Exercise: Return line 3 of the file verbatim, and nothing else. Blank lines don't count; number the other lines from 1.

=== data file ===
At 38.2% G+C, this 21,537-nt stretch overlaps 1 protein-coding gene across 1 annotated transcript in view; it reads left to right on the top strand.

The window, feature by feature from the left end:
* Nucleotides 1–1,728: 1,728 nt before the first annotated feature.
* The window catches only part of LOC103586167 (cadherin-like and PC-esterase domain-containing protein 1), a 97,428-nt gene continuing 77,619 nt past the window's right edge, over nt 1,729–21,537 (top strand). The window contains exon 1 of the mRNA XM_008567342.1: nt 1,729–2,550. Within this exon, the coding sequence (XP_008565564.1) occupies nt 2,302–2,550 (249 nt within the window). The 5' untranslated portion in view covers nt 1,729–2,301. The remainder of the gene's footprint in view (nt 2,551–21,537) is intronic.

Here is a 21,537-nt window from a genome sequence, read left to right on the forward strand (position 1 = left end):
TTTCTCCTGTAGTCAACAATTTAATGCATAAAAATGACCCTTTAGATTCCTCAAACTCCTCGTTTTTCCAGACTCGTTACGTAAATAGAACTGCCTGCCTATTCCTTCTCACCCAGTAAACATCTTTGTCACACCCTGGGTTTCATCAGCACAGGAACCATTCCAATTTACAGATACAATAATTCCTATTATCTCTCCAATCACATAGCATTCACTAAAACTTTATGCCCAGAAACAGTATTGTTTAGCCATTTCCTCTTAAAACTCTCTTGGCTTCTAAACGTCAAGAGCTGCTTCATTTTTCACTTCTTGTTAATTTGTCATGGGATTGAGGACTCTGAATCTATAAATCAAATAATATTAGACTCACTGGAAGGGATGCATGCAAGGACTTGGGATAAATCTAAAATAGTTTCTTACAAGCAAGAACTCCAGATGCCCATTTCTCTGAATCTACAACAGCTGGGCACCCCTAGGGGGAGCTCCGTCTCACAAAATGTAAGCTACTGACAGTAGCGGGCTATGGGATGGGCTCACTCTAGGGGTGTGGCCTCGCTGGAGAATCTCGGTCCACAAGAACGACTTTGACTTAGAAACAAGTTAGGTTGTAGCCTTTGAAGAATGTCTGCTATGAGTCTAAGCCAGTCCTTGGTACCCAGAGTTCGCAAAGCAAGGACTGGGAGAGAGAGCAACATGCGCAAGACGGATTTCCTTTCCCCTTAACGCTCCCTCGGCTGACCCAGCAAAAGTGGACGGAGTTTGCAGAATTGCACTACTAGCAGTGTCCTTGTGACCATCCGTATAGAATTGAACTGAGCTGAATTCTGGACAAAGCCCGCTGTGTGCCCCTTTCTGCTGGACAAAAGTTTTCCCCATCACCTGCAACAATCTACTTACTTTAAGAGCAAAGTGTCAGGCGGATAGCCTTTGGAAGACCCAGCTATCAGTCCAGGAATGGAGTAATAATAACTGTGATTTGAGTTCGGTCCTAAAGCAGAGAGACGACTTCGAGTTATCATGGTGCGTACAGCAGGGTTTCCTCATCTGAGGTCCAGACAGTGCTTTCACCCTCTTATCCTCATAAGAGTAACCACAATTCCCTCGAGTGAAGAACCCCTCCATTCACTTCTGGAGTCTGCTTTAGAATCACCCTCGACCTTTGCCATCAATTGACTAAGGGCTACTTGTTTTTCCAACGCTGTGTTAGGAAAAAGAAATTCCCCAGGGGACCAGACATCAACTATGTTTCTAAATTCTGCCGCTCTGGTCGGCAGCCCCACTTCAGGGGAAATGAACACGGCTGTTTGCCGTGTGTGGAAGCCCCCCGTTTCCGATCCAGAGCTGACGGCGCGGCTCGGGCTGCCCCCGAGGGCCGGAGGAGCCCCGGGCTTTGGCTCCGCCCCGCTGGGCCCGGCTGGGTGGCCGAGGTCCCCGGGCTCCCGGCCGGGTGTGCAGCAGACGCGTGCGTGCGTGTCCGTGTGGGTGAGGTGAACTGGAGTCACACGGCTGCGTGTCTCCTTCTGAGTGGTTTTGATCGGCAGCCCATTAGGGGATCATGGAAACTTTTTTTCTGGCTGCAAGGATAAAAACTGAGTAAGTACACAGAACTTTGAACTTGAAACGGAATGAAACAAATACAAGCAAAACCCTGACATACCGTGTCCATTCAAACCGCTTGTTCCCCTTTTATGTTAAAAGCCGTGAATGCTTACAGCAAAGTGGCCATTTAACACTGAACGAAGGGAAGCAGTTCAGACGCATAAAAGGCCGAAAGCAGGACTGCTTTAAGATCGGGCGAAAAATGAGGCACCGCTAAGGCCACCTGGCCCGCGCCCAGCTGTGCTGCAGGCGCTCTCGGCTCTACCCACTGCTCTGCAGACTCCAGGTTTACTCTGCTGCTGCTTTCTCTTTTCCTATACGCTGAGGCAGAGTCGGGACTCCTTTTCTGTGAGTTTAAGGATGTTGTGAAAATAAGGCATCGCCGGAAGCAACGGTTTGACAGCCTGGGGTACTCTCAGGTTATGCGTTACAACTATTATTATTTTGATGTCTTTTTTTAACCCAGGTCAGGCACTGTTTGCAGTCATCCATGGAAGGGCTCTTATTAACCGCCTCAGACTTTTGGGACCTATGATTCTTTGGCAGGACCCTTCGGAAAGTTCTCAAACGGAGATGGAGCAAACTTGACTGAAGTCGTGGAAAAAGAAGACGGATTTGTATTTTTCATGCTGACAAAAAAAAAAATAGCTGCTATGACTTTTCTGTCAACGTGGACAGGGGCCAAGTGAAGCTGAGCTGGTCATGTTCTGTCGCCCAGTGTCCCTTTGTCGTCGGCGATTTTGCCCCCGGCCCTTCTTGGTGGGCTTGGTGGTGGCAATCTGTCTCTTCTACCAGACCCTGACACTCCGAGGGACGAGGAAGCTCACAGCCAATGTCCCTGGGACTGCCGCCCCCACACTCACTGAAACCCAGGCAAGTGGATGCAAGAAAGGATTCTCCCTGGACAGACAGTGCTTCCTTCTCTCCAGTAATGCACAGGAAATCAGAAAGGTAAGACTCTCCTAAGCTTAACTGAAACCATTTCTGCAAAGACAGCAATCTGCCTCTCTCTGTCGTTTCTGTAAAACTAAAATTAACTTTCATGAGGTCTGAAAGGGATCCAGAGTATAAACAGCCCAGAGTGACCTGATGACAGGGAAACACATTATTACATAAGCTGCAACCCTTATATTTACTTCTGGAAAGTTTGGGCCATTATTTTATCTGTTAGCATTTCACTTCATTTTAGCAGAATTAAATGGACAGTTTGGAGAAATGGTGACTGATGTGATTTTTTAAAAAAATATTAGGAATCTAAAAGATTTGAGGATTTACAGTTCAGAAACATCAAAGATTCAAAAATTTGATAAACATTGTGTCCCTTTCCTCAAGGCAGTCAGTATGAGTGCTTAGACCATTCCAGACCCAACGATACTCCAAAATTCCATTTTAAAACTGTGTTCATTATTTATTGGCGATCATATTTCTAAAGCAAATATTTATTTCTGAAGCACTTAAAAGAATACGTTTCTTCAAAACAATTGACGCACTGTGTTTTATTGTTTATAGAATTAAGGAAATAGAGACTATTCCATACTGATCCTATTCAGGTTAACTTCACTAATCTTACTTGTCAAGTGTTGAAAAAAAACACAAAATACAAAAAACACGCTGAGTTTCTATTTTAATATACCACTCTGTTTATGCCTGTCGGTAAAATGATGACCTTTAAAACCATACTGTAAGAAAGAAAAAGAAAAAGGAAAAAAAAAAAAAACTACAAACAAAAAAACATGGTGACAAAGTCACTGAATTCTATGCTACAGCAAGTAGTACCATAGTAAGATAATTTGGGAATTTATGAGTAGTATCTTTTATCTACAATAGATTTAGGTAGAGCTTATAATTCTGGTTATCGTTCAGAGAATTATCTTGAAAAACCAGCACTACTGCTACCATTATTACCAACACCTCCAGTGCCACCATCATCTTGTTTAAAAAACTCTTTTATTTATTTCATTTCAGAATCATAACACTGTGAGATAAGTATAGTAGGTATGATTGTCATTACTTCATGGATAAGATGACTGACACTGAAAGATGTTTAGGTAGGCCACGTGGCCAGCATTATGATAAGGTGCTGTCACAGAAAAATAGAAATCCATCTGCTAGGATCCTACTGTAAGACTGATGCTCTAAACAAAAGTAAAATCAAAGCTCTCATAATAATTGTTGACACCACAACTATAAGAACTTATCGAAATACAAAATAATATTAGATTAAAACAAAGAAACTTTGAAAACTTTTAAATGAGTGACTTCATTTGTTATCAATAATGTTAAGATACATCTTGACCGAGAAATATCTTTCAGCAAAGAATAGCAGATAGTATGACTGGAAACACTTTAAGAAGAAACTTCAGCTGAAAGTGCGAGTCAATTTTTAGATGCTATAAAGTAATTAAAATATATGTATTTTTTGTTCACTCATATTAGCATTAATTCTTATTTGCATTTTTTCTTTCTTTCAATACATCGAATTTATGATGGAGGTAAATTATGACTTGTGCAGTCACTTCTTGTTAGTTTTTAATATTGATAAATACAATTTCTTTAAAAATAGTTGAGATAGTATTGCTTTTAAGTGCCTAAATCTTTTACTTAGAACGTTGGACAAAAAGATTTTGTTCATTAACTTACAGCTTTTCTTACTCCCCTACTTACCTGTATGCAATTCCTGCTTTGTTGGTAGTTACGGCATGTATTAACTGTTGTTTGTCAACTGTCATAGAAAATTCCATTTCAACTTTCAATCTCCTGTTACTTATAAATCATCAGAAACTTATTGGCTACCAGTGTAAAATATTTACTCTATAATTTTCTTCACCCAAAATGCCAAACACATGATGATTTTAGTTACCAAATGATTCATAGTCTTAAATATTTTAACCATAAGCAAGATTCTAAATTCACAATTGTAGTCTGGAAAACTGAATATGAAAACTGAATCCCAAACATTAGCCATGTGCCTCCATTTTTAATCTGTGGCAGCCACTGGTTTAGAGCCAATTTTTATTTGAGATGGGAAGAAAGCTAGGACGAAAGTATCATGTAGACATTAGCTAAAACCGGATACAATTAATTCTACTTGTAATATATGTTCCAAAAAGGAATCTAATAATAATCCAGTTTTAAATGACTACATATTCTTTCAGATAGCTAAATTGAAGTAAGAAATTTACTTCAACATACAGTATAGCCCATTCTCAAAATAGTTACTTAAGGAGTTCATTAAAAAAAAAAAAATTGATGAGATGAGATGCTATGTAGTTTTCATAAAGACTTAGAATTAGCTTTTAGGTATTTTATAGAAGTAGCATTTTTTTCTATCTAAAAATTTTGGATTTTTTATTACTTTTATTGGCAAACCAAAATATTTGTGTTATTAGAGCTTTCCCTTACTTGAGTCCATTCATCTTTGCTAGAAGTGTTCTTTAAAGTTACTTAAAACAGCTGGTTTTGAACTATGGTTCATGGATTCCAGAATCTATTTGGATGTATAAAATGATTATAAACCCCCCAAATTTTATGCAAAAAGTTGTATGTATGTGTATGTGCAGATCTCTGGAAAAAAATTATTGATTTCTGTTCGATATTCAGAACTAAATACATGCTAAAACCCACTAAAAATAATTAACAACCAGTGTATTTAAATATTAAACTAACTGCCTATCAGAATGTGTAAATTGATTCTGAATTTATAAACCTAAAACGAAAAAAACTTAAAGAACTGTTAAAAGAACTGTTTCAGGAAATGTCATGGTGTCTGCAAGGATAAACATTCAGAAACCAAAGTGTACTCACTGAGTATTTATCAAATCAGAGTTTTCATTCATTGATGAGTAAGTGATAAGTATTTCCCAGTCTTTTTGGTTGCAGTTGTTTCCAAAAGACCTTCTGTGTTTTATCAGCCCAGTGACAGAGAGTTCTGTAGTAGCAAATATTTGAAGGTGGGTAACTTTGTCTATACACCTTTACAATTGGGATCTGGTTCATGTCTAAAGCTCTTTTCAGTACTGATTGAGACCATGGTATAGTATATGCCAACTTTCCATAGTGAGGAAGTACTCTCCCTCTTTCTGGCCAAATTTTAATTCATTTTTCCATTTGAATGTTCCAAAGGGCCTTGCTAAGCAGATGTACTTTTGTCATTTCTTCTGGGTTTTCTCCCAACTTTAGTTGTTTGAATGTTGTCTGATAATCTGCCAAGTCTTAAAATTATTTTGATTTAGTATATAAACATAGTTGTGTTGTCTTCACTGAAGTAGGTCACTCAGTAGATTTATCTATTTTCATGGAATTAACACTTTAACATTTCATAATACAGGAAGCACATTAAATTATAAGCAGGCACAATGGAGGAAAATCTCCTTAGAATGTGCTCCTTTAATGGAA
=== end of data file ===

* Nucleotides 1–1,728: 1,728 nt before the first annotated feature.